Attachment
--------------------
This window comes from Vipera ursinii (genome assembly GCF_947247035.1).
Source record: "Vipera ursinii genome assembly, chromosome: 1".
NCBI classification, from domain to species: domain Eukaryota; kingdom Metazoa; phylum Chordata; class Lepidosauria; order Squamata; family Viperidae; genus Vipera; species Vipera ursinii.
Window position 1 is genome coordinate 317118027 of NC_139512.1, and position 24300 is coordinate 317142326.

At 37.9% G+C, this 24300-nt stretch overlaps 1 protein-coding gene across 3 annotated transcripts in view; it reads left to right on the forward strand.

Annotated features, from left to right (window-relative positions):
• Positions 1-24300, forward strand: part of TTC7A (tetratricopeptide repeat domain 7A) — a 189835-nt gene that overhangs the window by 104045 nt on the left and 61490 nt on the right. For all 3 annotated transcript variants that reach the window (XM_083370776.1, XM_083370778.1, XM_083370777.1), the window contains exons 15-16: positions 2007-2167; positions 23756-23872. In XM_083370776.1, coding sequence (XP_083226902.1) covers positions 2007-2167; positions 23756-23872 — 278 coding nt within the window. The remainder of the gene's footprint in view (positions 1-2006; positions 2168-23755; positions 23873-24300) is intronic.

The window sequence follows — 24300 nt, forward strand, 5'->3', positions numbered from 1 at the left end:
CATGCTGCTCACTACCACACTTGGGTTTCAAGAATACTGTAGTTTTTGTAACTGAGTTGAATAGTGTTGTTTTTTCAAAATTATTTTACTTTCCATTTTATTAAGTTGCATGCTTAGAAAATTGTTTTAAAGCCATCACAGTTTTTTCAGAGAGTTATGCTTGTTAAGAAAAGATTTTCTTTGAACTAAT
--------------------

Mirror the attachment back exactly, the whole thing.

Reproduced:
This window comes from Vipera ursinii (genome assembly GCF_947247035.1).
Source record: "Vipera ursinii genome assembly, chromosome: 1".
NCBI classification, from domain to species: domain Eukaryota; kingdom Metazoa; phylum Chordata; class Lepidosauria; order Squamata; family Viperidae; genus Vipera; species Vipera ursinii.
Window position 1 is genome coordinate 317118027 of NC_139512.1, and position 24300 is coordinate 317142326.

At 37.9% G+C, this 24300-nt stretch overlaps 1 protein-coding gene across 3 annotated transcripts in view; it reads left to right on the forward strand.

Annotated features, from left to right (window-relative positions):
• Positions 1-24300, forward strand: part of TTC7A (tetratricopeptide repeat domain 7A) — a 189835-nt gene that overhangs the window by 104045 nt on the left and 61490 nt on the right. For all 3 annotated transcript variants that reach the window (XM_083370776.1, XM_083370778.1, XM_083370777.1), the window contains exons 15-16: positions 2007-2167; positions 23756-23872. In XM_083370776.1, coding sequence (XP_083226902.1) covers positions 2007-2167; positions 23756-23872 — 278 coding nt within the window. The remainder of the gene's footprint in view (positions 1-2006; positions 2168-23755; positions 23873-24300) is intronic.

The window sequence follows — 24300 nt, forward strand, 5'->3', positions numbered from 1 at the left end:
CATGCTGCTCACTACCACACTTGGGTTTCAAGAATACTGTAGTTTTTGTAACTGAGTTGAATAGTGTTGTTTTTTCAAAATTATTTTACTTTCCATTTTATTAAGTTGCATGCTTAGAAAATTGTTTTAAAGCCATCACAGTTTTTTCAGAGAGTTATGCTTGTTAAGAAAAGATTTTCTTTGAACTAAT